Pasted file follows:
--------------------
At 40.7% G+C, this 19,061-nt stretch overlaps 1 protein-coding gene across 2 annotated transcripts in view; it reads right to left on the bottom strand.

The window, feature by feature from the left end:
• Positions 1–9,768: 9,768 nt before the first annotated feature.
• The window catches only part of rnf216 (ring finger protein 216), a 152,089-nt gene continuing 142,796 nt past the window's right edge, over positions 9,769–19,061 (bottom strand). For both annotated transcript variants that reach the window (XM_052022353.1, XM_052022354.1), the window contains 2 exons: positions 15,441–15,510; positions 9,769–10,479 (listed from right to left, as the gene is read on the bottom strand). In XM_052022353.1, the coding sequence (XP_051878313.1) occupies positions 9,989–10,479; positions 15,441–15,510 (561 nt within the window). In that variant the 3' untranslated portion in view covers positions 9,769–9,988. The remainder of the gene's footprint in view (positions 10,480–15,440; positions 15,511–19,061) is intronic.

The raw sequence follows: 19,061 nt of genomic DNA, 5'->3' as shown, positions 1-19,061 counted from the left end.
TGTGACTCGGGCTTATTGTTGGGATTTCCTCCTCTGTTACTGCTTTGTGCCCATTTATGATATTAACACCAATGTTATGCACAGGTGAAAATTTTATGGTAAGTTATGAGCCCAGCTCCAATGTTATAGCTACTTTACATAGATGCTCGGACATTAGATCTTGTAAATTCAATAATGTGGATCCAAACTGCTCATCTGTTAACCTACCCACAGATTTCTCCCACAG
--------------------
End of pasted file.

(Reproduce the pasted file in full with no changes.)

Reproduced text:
At 40.7% G+C, this 19,061-nt stretch overlaps 1 protein-coding gene across 2 annotated transcripts in view; it reads right to left on the bottom strand.

The window, feature by feature from the left end:
• Positions 1–9,768: 9,768 nt before the first annotated feature.
• The window catches only part of rnf216 (ring finger protein 216), a 152,089-nt gene continuing 142,796 nt past the window's right edge, over positions 9,769–19,061 (bottom strand). For both annotated transcript variants that reach the window (XM_052022353.1, XM_052022354.1), the window contains 2 exons: positions 15,441–15,510; positions 9,769–10,479 (listed from right to left, as the gene is read on the bottom strand). In XM_052022353.1, the coding sequence (XP_051878313.1) occupies positions 9,989–10,479; positions 15,441–15,510 (561 nt within the window). In that variant the 3' untranslated portion in view covers positions 9,769–9,988. The remainder of the gene's footprint in view (positions 10,480–15,440; positions 15,511–19,061) is intronic.

The raw sequence follows: 19,061 nt of genomic DNA, 5'->3' as shown, positions 1-19,061 counted from the left end.
TGTGACTCGGGCTTATTGTTGGGATTTCCTCCTCTGTTACTGCTTTGTGCCCATTTATGATATTAACACCAATGTTATGCACAGGTGAAAATTTTATGGTAAGTTATGAGCCCAGCTCCAATGTTATAGCTACTTTACATAGATGCTCGGACATTAGATCTTGTAAATTCAATAATGTGGATCCAAACTGCTCATCTGTTAACCTACCCACAGATTTCTCCCACAG